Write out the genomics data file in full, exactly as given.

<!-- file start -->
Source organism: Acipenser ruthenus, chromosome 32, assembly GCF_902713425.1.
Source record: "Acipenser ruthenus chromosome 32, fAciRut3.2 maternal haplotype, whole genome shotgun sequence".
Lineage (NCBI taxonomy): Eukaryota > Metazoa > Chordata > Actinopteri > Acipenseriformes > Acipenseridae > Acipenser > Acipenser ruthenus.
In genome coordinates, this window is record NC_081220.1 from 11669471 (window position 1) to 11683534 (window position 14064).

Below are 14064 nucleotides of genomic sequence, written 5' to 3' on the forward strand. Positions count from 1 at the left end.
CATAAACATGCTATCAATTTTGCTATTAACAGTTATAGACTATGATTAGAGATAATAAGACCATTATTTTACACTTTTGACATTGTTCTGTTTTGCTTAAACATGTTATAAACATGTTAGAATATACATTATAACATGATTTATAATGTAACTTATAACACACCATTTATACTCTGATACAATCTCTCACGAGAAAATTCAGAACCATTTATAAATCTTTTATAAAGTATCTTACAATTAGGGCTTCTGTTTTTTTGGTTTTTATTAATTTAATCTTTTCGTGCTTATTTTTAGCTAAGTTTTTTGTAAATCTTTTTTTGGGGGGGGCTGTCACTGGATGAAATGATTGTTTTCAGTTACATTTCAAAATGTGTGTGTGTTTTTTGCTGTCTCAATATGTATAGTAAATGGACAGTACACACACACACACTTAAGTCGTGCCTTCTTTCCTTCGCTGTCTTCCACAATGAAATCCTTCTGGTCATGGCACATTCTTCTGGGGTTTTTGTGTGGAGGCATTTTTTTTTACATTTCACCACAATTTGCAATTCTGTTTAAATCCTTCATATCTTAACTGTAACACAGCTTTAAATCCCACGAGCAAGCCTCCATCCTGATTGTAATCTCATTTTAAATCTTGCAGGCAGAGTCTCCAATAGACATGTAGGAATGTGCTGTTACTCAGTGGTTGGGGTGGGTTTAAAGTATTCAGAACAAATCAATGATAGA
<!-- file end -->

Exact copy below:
Source organism: Acipenser ruthenus, chromosome 32, assembly GCF_902713425.1.
Source record: "Acipenser ruthenus chromosome 32, fAciRut3.2 maternal haplotype, whole genome shotgun sequence".
Lineage (NCBI taxonomy): Eukaryota > Metazoa > Chordata > Actinopteri > Acipenseriformes > Acipenseridae > Acipenser > Acipenser ruthenus.
In genome coordinates, this window is record NC_081220.1 from 11669471 (window position 1) to 11683534 (window position 14064).

Below are 14064 nucleotides of genomic sequence, written 5' to 3' on the forward strand. Positions count from 1 at the left end.
CATAAACATGCTATCAATTTTGCTATTAACAGTTATAGACTATGATTAGAGATAATAAGACCATTATTTTACACTTTTGACATTGTTCTGTTTTGCTTAAACATGTTATAAACATGTTAGAATATACATTATAACATGATTTATAATGTAACTTATAACACACCATTTATACTCTGATACAATCTCTCACGAGAAAATTCAGAACCATTTATAAATCTTTTATAAAGTATCTTACAATTAGGGCTTCTGTTTTTTTGGTTTTTATTAATTTAATCTTTTCGTGCTTATTTTTAGCTAAGTTTTTTGTAAATCTTTTTTTGGGGGGGGCTGTCACTGGATGAAATGATTGTTTTCAGTTACATTTCAAAATGTGTGTGTGTTTTTTGCTGTCTCAATATGTATAGTAAATGGACAGTACACACACACACACTTAAGTCGTGCCTTCTTTCCTTCGCTGTCTTCCACAATGAAATCCTTCTGGTCATGGCACATTCTTCTGGGGTTTTTGTGTGGAGGCATTTTTTTTTACATTTCACCACAATTTGCAATTCTGTTTAAATCCTTCATATCTTAACTGTAACACAGCTTTAAATCCCACGAGCAAGCCTCCATCCTGATTGTAATCTCATTTTAAATCTTGCAGGCAGAGTCTCCAATAGACATGTAGGAATGTGCTGTTACTCAGTGGTTGGGGTGGGTTTAAAGTATTCAGAACAAATCAATGATAGA